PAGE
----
Freeview Simplifies the Connected Experience

Freeview is the UK’s free DTT platform. For several years Ilse Howing – MD of connected TV at Digital UK, which looks after Freeview – has wanted to talk about a connected proposition for the platform. At the 2015 event, she was finally able to.

Freeview Play is a connected – but still free – platform for TVs and STBs, offering broadcast, on-demand and catch-up content (Freeview Rebrands for Connected Future). The only cost will come in the initial product purchase. The platform was developed to help consumers navigate the complex world of smart TV. There are many, many platforms. A video showed consumers (after having Freeview Play described to them) that were enthusiastic – especially about the free aspect and the ability to collect content sources into a single location.

An investment into Freeview Play was announced last year, and an open specification is available now. Digital UK is asking for a “small” contribution from manufacturers and content providers using the platform. A “very large” number of manufacturers have expressed an interest in Freeview Play, and three – Panasonic, Humax and Vestel – have signed up (Panasonic is First TV Manufacturer for Freeview Play and Humax Will be First STB Partner for Freeview Play).

A new technical specification for Freeview Play was developed last autumn, through collaboration between Digital UK and the manufacturer partners. The platform will be launched this year.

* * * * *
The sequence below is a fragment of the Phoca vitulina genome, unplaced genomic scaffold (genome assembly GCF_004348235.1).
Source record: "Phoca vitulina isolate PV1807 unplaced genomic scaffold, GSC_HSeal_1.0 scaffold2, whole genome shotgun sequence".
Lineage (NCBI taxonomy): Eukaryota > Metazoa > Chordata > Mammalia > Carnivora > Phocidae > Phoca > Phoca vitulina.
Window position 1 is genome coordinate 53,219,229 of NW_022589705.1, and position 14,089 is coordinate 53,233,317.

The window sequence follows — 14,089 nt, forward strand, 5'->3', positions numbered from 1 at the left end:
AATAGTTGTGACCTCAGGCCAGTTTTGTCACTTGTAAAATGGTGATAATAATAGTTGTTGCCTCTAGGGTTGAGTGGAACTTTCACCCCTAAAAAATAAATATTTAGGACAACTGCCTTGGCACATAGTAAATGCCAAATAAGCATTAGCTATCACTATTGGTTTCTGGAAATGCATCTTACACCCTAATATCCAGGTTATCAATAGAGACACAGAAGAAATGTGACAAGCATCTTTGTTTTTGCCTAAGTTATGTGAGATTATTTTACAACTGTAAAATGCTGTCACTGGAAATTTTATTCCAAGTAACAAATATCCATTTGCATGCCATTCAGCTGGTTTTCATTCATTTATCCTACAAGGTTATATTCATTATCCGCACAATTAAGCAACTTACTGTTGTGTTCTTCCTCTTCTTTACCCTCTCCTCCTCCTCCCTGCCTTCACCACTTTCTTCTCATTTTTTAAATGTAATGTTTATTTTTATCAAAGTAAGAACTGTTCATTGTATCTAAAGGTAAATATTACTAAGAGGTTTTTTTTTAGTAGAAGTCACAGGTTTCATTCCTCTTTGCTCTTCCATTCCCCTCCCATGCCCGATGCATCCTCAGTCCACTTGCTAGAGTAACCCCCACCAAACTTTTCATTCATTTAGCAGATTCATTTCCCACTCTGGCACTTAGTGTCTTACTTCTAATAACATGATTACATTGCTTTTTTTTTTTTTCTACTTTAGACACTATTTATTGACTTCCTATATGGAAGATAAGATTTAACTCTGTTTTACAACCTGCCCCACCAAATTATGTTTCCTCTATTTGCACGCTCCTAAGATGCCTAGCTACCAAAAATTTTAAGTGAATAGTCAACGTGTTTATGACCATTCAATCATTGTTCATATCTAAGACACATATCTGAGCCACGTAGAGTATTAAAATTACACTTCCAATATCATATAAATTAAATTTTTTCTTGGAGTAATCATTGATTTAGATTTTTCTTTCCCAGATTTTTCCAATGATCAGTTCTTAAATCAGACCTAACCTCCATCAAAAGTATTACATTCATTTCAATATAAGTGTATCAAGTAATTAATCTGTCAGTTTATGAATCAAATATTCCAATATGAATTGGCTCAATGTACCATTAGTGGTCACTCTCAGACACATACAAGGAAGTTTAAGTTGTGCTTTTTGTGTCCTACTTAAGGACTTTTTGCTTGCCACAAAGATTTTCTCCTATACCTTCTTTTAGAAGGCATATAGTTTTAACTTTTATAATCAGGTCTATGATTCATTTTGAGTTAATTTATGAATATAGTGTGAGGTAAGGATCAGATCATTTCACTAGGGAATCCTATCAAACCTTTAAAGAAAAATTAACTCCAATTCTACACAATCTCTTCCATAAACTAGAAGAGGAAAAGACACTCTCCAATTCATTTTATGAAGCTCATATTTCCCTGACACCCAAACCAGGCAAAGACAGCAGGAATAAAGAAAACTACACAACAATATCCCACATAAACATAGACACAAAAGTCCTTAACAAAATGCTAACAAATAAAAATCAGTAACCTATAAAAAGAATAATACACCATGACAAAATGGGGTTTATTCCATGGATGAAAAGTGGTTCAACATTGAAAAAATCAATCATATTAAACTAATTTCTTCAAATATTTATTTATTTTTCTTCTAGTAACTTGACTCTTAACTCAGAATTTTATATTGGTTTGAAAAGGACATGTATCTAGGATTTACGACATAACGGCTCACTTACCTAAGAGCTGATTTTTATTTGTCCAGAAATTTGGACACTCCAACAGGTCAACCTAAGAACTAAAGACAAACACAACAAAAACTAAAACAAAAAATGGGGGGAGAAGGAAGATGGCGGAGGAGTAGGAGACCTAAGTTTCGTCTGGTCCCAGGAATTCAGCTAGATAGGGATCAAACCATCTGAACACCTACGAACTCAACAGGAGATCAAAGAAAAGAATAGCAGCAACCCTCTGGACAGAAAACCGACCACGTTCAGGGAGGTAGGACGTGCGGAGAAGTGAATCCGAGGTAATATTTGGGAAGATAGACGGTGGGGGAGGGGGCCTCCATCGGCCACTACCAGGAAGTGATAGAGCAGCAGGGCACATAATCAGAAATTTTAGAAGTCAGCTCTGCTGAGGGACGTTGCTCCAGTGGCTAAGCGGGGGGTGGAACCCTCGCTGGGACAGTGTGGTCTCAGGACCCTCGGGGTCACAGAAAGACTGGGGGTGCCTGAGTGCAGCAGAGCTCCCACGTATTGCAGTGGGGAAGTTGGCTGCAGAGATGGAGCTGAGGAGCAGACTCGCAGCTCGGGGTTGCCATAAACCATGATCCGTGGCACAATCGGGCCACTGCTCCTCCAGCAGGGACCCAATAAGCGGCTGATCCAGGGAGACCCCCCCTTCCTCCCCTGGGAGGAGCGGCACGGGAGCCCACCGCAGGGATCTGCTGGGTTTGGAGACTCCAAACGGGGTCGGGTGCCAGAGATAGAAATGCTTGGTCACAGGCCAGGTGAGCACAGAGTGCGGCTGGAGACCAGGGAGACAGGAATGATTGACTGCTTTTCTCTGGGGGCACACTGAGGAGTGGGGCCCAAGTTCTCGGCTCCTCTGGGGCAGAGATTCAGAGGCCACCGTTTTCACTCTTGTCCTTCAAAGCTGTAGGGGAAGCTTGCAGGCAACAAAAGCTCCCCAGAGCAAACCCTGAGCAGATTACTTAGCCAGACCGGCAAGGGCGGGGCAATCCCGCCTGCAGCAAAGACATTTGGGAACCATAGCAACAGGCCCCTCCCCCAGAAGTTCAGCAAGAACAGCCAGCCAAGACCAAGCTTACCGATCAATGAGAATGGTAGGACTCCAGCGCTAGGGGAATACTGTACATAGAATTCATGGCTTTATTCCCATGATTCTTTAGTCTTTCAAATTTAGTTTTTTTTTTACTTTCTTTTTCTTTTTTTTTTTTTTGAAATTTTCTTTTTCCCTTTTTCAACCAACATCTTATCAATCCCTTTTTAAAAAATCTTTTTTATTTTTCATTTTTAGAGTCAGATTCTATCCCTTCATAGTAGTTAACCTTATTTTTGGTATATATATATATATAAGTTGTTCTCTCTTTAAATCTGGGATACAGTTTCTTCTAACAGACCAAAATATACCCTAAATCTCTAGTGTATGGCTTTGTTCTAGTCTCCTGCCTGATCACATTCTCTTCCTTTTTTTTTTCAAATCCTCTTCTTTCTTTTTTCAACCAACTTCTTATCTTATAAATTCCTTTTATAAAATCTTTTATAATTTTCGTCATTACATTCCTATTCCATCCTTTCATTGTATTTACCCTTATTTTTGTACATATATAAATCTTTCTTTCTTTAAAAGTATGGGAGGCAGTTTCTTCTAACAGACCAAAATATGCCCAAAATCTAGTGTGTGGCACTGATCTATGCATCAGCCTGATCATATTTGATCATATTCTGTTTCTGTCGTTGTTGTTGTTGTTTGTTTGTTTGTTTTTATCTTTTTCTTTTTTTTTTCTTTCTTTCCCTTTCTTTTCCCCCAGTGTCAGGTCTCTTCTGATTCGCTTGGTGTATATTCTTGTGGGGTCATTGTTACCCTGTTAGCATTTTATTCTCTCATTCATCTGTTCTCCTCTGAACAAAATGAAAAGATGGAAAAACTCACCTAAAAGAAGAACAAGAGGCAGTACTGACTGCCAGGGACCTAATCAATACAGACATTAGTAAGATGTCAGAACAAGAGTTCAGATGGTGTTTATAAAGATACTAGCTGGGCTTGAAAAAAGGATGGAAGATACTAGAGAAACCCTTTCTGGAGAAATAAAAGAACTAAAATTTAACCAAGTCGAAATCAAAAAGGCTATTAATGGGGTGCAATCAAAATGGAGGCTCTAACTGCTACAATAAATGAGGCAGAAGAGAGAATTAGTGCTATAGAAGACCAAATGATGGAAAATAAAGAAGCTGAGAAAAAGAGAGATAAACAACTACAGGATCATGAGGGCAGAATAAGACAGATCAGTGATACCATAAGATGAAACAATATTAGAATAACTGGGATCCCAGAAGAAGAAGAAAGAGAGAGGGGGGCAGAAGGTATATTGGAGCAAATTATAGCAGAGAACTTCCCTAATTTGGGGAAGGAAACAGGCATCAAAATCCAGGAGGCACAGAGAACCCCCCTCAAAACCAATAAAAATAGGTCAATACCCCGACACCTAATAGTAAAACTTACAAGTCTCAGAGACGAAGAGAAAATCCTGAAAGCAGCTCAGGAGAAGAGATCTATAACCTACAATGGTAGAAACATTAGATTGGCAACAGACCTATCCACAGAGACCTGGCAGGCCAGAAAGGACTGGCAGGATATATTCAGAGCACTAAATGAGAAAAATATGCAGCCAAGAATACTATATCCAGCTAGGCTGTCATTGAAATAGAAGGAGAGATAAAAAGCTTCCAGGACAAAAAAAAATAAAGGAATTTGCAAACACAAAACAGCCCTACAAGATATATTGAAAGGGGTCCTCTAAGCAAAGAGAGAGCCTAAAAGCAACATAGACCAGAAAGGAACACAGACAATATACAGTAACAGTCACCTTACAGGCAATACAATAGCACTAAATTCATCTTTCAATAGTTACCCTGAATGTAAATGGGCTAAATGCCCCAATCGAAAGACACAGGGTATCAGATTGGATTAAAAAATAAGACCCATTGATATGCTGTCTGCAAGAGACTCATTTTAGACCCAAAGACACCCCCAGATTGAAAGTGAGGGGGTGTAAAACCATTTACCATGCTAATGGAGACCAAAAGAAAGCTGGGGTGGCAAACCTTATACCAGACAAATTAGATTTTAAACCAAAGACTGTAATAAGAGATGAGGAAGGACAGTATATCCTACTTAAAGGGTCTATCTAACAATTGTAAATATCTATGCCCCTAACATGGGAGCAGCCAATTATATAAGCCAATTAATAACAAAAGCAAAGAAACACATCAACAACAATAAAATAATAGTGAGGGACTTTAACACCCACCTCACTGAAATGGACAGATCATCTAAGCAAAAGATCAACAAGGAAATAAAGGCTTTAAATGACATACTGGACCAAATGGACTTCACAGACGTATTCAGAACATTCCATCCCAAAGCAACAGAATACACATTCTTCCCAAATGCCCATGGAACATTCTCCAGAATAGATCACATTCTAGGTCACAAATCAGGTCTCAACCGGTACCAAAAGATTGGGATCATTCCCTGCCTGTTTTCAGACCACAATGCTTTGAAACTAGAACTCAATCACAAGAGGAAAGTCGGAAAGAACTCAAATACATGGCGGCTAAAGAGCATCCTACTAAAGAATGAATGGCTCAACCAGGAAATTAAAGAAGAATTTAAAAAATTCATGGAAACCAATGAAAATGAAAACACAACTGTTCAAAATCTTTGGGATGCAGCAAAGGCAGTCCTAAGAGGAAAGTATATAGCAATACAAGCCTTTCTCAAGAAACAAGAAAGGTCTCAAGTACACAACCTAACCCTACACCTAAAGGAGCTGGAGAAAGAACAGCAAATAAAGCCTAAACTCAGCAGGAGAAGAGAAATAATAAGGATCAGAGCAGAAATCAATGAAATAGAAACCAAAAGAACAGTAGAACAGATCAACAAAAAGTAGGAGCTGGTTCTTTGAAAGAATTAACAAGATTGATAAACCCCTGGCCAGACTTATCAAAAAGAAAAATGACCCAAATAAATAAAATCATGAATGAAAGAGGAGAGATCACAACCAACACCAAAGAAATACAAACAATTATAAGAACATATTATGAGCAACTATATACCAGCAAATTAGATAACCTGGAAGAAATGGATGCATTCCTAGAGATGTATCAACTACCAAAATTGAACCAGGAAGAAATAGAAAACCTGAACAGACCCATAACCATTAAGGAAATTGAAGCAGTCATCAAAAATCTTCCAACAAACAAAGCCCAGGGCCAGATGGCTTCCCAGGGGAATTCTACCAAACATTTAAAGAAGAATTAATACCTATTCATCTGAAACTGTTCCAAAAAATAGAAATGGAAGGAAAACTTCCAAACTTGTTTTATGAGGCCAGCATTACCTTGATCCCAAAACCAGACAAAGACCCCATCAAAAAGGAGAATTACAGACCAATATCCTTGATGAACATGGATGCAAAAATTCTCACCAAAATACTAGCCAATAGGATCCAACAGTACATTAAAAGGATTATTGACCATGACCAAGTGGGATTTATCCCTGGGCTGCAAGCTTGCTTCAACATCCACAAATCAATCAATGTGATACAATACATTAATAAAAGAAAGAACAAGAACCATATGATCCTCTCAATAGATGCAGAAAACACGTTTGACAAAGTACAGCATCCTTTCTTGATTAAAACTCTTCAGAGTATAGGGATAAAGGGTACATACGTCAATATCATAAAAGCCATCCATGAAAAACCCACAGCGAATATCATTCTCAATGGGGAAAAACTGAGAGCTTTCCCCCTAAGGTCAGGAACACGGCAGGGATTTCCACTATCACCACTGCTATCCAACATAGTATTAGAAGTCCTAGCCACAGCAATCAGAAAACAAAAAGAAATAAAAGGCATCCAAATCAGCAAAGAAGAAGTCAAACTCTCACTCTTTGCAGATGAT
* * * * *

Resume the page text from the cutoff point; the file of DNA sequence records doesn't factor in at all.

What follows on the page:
We had a world-first look at Panasonic’s Freeview Play UI. This was designed by Panasonic – Digital UK provides the specification, but the design is up to the manufacturer.

Panasonic’s UI is largely the same as a normal EPG, but with the addition of a catch-up button and a back arrow, to browse linear content that has already been aired. Quick access to third-party platforms like the iPlayer and All 4 is at the top of the menu.

Panasonic Freeview Play UIFreeview is now watched in 20 million homes, said Howling. The 100 millionth item of Freeview equipment was sold this month.

Howling was asked how confident she is that other manufacturers, as well as those already announced, will install Freeview Play. She said that the number of manufacturers who had expressed an interest is more than 40 or 50, but avoided the question of how many would actually install it.

Hewlett asked the Samsung representative in the audience, who had spoken before, what the company’s view was on Freeview Play – Samsung has its own connected TV platform, so is unlikely to want a competing system. Being put ‘on the spot’, the rep avoided the question quite neatly, saying, “We are interested in anything that will help us to sell more televisions”.

Asked about pricing, Howling said that the Humax box would cost either £200 or £300 ($315 or $470) – she could not remember exactly which. Hewlett noted that this is a high price for an STB, and Howling replied that the first Freeview STBs to be sold were also expensive – but they fell fast. She also did not feel that the platform was arriving too late – 60% of pay-TV consumers and 70% of existing Freeview customers had said that they would like such a system.

A final questioner asked about Freeview Play’s relation to the HbbTV 2.0 spec. HbbTV 2.0 has become the core standard to which manufacturers make TVs, said Howling. V1.5 has lower specifications and is used on many TVs today; Digital UK could have aimed its new platform at these TVs, but instead chose to go with v2.0 as a base for Freeview Play. This means that firmware upgrades for existing TVs to support Freeview Play will not be possible.